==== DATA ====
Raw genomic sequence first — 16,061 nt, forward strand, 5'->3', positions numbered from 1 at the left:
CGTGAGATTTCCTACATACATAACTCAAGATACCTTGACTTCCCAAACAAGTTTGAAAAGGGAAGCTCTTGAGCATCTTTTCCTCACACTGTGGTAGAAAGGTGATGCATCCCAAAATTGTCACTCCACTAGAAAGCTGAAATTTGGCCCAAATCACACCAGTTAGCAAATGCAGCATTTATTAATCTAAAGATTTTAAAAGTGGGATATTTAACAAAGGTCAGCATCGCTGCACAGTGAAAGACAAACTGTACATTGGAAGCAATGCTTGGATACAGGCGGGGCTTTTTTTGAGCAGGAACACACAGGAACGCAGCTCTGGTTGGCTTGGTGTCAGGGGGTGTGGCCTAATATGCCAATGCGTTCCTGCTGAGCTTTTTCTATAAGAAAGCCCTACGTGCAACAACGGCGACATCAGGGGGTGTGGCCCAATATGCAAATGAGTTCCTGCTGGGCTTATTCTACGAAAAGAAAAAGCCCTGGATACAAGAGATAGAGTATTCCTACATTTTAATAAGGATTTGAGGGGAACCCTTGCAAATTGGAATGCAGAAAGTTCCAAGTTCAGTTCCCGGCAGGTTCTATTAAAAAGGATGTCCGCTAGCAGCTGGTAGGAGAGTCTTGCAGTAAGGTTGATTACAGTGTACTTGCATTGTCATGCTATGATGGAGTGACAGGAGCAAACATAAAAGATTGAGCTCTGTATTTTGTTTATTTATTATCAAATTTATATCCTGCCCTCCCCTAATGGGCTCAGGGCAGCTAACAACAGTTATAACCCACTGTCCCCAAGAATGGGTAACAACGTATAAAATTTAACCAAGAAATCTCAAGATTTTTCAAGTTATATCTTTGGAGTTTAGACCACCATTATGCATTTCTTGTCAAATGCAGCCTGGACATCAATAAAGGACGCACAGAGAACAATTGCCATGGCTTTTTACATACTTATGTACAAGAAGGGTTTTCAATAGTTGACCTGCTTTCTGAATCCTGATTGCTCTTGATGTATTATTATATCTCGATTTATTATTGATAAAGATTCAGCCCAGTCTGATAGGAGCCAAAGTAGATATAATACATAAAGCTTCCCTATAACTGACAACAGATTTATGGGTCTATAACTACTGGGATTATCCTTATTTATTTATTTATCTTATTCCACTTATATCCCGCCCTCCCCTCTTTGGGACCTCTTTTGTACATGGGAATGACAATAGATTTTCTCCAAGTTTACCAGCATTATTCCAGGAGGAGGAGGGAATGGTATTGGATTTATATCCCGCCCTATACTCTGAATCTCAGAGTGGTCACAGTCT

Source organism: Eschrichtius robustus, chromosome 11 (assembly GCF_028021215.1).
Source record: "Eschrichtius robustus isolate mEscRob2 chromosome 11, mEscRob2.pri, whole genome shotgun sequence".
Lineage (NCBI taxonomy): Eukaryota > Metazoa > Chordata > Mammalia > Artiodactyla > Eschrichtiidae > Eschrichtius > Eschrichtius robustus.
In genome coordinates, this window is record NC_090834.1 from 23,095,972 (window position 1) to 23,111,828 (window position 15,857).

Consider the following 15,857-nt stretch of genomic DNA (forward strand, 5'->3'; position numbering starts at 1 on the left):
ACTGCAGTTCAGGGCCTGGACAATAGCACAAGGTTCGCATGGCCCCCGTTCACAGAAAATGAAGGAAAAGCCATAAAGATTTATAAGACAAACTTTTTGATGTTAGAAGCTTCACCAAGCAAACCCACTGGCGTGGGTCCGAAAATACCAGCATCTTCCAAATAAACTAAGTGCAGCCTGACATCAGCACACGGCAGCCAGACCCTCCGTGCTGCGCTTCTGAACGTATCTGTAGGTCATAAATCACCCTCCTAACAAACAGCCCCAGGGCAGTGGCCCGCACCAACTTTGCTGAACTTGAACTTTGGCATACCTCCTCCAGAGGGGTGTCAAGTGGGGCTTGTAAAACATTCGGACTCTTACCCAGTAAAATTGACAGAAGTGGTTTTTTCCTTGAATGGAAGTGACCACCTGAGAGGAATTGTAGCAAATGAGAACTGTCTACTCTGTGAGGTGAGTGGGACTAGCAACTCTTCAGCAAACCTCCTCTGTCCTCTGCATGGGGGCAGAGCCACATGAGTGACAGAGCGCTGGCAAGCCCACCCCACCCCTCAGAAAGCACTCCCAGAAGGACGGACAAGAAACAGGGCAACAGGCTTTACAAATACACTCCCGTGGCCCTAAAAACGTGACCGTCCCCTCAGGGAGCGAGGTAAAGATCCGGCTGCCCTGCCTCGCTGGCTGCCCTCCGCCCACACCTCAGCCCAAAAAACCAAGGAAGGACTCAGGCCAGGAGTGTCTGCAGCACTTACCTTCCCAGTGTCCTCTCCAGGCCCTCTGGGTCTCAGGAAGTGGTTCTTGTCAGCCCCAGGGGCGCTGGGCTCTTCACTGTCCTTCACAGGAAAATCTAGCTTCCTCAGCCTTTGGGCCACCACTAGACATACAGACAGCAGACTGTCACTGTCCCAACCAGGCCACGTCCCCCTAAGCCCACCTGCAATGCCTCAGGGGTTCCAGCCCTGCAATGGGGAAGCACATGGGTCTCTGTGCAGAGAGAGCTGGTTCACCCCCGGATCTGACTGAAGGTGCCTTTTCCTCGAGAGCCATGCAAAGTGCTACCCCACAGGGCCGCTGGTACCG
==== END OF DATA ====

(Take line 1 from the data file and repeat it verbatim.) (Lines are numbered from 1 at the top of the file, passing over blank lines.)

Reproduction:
Raw genomic sequence first — 16,061 nt, forward strand, 5'->3', positions numbered from 1 at the left: